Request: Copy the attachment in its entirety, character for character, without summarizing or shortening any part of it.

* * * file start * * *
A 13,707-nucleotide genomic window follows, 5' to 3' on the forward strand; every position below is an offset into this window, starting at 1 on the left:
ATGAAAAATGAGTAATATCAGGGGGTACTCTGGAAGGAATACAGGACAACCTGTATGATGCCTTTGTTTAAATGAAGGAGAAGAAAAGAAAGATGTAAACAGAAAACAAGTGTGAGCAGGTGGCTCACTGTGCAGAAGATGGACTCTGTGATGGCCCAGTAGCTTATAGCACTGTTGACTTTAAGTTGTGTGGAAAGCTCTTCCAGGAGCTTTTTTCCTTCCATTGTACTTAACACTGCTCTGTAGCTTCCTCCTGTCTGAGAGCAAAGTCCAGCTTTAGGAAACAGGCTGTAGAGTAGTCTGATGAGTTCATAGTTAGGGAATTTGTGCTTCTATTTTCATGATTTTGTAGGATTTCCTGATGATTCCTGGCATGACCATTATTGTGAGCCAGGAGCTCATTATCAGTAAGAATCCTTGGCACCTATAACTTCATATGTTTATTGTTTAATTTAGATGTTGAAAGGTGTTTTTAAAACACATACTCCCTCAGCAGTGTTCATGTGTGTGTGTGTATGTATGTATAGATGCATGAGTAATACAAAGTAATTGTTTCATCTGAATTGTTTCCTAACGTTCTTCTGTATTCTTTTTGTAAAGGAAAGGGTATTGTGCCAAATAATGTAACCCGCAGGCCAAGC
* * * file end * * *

A 13,707-nucleotide genomic window follows, 5' to 3' on the forward strand; every position below is an offset into this window, starting at 1 on the left:
ATGAAAAATGAGTAATATCAGGGGGTACTCTGGAAGGAATACAGGACAACCTGTATGATGCCTTTGTTTAAATGAAGGAGAAGAAAAGAAAGATGTAAACAGAAAACAAGTGTGAGCAGGTGGCTCACTGTGCAGAAGATGGACTCTGTGATGGCCCAGTAGCTTATAGCACTGTTGACTTTAAGTTGTGTGGAAAGCTCTTCCAGGAGCTTTTTTCCTTCCATTGTACTTAACACTGCTCTGTAGCTTCCTCCTGTCTGAGAGCAAAGTCCAGCTTTAGGAAACAGGCTGTAGAGTAGTCTGATGAGTTCATAGTTAGGGAATTTGTGCTTCTATTTTCATGATTTTGTAGGATTTCCTGATGATTCCTGGCATGACCATTATTGTGAGCCAGGAGCTCATTATCAGTAAGAATCCTTGGCACCTATAACTTCATATGTTTATTGTTTAATTTAGATGTTGAAAGGTGTTTTTAAAACACATACTCCCTCAGCAGTGTTCATGTGTGTGTGTGTATGTATGTATAGATGCATGAGTAATACAAAGTAATTGTTTCATCTGAATTGTTTCCTAACGTTCTTCTGTATTCTTTTTGTAAAGGAAAGGGTATTGTGCCAAATAATGTAACCCGCAGGCCAAGC